WTAS: Get The Facts Ahead Of Google CEO’s Testimony
This morning, Google CEO Sundar Pichai will tell members of the House Judiciary Committee, “I lead this company without political bias and work to ensure that our products continue to operate that way. To do otherwise would go against our core principles and our business interests.”
Ahead of Pichai’s hearing, consider these key facts in light of tech critics’ demands for a “Fairness Doctrine” for the Internet:
1. Allegations of bias against conservatives don’t represent the views of surveyed Americans and Republicans.
2. Any new regulation should be smart, addressing a gap in the law and avoiding collateral damage as a result of hasty decision-making.
3. Competition in tech is thriving, despite what professional critics and advocates of publishing cartels might say.
Claims of bias against conservatives don’t align with recent polling or traditional conservative values.
New Springboard polling: Consumers don’t think bias affects their products or services – whether in general businesses or in tech.Jim Pethokoukis, AEI: Conservatives should be alarmed by efforts to increase regulation of speech online. “But it isn’t just the vaporous evidence of a diabolical Google conspiracy that should alarm free-thinking Republicans. In the past, conservatives and libertarians have attacked the notion that government should be regulating speech. They celebrated when the FCC in 2011 conclusively eliminated the Fairness Doctrine requiring licensed broadcasters to air opposing views on key public issues. The rule’s revocation in 1987 is thought by some to have helped launch the conservative talk radio revolution. And when Democrats from Nancy Pelosi to John Kerry flirted with reviving the Fairness Doctrine in 2009, Newt Gingrich called the idea ‘affirmative action for liberals’ and Sean Hannity ‘an assault on the First Amendment.'”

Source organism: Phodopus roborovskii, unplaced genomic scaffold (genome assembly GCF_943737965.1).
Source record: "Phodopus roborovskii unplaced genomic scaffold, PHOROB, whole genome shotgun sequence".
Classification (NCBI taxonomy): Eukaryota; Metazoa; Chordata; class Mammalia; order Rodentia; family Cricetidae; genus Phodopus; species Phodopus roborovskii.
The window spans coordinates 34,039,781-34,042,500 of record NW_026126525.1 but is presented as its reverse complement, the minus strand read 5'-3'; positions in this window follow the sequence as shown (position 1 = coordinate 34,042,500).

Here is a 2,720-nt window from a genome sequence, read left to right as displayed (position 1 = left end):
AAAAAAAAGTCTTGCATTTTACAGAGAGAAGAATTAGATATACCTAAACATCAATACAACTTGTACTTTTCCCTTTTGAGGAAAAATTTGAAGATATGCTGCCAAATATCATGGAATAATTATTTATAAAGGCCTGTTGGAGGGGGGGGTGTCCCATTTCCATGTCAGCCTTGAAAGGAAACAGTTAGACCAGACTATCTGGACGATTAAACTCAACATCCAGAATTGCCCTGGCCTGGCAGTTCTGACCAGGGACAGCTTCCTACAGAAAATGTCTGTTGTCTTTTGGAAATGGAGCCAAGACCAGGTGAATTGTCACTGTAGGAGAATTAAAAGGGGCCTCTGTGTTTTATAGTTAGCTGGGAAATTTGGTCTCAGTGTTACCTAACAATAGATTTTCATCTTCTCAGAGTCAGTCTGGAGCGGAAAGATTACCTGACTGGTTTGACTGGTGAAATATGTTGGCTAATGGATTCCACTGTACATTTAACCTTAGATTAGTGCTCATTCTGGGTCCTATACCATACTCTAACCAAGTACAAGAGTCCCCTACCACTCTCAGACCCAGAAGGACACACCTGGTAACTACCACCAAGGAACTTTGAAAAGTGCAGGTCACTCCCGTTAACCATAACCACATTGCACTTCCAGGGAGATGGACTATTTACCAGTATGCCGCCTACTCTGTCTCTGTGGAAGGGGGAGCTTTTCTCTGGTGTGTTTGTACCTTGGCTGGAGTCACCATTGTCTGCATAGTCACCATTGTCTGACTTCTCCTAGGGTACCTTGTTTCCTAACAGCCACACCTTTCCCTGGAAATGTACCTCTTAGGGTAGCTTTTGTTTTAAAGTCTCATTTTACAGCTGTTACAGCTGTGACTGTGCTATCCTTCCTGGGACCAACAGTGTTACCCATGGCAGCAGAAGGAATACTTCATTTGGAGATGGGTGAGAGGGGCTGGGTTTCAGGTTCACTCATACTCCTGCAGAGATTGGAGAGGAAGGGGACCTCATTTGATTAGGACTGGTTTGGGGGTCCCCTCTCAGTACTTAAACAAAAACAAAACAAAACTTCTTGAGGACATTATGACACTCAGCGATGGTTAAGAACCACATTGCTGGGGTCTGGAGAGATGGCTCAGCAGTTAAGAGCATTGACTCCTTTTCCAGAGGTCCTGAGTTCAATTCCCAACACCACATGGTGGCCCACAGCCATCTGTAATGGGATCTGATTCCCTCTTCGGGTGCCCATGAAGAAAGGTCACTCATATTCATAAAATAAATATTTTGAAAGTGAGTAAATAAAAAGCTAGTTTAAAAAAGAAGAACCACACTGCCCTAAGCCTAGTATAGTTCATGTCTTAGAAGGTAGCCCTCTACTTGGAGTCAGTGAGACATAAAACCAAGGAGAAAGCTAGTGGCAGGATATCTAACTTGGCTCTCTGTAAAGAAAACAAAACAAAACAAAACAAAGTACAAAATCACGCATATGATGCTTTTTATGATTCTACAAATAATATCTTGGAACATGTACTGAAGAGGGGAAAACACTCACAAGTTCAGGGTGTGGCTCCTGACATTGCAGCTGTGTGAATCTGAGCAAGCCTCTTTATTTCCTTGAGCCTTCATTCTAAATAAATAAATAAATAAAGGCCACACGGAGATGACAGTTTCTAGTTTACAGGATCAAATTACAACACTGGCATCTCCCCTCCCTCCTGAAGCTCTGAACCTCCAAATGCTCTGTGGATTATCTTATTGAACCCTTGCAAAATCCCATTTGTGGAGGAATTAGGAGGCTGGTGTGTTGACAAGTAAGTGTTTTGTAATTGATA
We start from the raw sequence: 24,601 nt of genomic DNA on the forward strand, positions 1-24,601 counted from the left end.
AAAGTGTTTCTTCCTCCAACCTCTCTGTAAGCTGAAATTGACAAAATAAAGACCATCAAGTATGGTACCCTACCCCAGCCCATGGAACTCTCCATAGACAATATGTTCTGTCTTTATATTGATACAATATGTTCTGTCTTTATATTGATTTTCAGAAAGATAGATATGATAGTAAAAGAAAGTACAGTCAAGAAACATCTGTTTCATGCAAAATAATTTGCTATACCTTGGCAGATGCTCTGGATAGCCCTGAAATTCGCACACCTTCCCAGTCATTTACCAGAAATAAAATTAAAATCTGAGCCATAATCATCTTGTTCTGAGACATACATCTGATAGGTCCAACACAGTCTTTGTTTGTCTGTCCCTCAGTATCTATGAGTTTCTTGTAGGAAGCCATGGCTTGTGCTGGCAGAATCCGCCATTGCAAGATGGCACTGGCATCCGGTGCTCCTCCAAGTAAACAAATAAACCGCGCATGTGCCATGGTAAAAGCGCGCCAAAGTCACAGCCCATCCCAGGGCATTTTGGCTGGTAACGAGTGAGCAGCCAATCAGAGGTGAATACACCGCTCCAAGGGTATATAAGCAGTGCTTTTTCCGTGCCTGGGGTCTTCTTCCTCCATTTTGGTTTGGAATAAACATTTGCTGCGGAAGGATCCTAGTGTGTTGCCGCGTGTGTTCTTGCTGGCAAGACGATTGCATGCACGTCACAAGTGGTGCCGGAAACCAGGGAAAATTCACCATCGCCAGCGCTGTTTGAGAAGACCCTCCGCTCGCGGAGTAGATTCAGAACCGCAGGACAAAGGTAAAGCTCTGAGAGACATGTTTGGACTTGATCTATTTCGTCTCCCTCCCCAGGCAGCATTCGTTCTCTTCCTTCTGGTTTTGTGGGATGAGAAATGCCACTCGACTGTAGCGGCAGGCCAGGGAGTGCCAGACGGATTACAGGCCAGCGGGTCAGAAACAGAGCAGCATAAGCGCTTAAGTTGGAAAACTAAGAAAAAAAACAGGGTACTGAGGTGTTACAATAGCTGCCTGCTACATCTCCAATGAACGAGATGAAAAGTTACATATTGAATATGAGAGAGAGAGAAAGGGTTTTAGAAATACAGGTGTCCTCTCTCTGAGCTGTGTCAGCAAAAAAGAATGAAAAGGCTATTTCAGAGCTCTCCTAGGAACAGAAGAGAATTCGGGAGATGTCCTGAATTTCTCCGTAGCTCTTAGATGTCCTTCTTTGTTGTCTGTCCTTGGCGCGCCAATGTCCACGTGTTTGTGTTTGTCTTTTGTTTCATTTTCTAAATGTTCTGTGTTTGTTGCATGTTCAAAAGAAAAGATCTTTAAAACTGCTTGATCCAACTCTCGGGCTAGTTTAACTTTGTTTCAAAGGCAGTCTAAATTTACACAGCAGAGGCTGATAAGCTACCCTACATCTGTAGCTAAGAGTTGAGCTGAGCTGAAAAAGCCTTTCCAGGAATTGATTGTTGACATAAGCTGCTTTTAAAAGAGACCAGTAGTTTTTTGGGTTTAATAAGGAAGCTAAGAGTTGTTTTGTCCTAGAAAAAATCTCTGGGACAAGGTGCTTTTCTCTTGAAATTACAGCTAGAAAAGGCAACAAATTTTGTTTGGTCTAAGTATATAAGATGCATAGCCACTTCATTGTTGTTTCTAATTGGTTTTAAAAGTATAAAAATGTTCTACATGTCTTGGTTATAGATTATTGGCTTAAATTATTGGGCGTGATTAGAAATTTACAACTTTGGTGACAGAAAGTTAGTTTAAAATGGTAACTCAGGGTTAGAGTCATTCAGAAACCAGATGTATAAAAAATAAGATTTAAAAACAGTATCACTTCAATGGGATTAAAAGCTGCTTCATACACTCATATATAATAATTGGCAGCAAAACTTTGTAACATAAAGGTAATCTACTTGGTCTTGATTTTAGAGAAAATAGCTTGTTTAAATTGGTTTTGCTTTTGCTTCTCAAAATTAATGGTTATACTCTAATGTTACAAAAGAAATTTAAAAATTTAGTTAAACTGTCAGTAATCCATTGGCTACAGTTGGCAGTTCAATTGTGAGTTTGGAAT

Find a roundup of Republican commentary on the issue here.
Any new regulation should be smart – addressing a gap in the law and avoiding collateral damage.
Alden Abbott, General Counsel of the FTC: Existing U.S. antitrust doctrine is sufficient to protect competition without harming companies. “Nevertheless, the premise that antitrust needs to be applied far more aggressively—and perhaps amended—to discipline ‘new economy’ giants is misplaced. Instead, existing U.S. antitrust doctrine, which emphasizes consumer welfare, is perfectly capable of rooting out any anticompetitive abuses by these firms without imposing unwarranted harm on them. The latter point is important, because, as we will see, the new economy giants bestow truly ‘huge’ economic benefits on American society, so excessive and misguided antitrust intervention threatens serious harm to the public good.”